Further evidence presented by the State against the defendant to take the ease to the jury, is that tending to show for what purpose the defendant held the official ballots and the unlawful plan which he attempted to carry out. His plan for evasion of the election laws by improper use of the official ballots unfolds in his own language, if the testimony of the witness Eicks is to be believed. Eicks testified as follows in regard to the statement made to him by the defendant: “ ‘ITow do you intend to use these ballots?’ He said, ‘My workers will be given official ballots marked as I want them marked, and when they haul these voters into the polls, they will each one be given a marked ballot, official ballot, and when they go in to vote they will get an official ballot from the poll holder and go in the booth and take the marked ballot out of their pocket and place the blank ballot in their pocket and then deposit the marked ballot in the ballot box.’ He said, ‘You see, by doing this I will have a revolving fund — every time I give out a ballot I will get one back.’ He said, ‘Would you like to have a few?’ I said, ‘Yes,’ and he pulled out nine and handed to me.” Evidence tending to show that the defendant made statements similar in part to other witnesses than Eicks appears elsewhere in the record.
We are of the opinion, and so hold, that the defendant’s motion to dismiss the action upon his demurrer to the evidence was properly overruled.
The appellant urges in his brief for error the action of the court in interrupting counsel for the defendant, when arguing to the jury that the conspiracy with which the defendant was charged was a felony carrying with it severe punishment, to state that such conspiracy was not a felony but a misdemeanor. In this we see no error. Conspiracy at common law was a misdemeanor, and remains so in North Carolina today except in such cases where made a felony by statute. S. v. Jackson, 82 N. C., 565; S. v. Turner, 119 N. C., 841, 25 S. E., 810. There is no statute expressly providing that a conspiracy to interfere with election officials in the performance of their official duties is a felony, or providing imprisonment in the State’s Prison therefor, thereby bringing it under the provision of C. S., 4171. None of the statutes covering specific types of conspiracy and setting out the punishment for each offense provide that a conspiracy to commit a misdemeanor shall be a felony. In truth, it would be an anomaly to provide that a conspiracy to do a certain thing or to commit a certain act should be a more grave offense than the actual doing of the thing or commission of the act. The consensus of our decisions is that a conspiracy to commit a felony is a *232felony and a conspiracy to commit a misdemeanor is a misdemeanor.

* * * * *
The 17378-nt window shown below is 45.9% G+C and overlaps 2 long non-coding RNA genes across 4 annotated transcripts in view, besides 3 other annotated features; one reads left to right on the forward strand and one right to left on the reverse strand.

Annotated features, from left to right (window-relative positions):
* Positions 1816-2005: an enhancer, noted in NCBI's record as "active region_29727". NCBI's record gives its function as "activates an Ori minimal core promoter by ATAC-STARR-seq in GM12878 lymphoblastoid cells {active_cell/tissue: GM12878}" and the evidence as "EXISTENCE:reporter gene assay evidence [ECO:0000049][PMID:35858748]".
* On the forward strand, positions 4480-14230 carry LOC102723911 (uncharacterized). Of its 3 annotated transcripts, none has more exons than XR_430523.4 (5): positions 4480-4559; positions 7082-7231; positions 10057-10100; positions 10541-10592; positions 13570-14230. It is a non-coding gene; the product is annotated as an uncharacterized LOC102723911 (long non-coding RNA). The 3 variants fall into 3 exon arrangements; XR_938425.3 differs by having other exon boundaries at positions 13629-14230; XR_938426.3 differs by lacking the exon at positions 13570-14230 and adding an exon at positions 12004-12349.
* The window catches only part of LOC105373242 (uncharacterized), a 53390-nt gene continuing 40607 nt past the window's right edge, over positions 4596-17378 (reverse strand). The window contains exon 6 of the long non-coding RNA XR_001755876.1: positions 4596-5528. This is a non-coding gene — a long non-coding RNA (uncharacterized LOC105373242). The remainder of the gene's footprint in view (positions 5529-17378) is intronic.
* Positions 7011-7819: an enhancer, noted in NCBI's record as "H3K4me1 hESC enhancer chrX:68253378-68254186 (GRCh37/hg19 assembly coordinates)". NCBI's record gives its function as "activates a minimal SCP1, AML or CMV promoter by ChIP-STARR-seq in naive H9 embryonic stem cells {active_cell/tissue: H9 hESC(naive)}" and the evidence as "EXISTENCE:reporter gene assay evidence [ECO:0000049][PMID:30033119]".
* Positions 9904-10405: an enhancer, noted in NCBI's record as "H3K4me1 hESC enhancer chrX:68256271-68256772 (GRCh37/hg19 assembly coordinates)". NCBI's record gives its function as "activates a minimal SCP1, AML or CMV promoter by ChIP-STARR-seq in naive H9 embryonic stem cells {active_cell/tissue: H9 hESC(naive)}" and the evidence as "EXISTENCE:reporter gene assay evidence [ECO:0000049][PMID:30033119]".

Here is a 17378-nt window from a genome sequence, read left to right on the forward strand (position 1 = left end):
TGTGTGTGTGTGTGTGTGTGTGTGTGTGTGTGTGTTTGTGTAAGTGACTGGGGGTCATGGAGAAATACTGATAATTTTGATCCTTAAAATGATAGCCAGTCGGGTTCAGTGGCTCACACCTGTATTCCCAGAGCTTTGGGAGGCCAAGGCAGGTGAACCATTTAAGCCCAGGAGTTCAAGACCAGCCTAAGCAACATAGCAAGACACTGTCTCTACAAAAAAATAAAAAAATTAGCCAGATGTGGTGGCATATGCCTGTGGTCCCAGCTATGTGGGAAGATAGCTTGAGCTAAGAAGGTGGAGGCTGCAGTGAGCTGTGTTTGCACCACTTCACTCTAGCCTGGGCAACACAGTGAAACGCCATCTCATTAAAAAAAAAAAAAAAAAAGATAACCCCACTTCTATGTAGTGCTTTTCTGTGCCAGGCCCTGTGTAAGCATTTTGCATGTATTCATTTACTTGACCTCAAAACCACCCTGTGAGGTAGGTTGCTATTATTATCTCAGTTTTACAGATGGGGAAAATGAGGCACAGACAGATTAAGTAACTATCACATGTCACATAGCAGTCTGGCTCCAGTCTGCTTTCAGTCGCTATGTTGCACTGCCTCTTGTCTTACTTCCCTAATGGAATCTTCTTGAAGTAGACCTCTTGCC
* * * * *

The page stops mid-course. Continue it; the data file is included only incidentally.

The record contains nineteen assignments of error. While none of these is designated in the appellant’s brief by number with reference to the printed pages of the transcript, and no authorities relied on are classified under such assignments, as required by Rule 28, Rules of Practice in the Supreme Court, 213 N. C., 825, we have nevertheless examined each one of these assignments and find them without merit.
From the record it appears that the defendant has been fairly tried by a jury of his peers, under the instructions of a judge free from prejudicial error, and that the issue of his guilt or innocence has been answered against him. The verdict supports the judgment.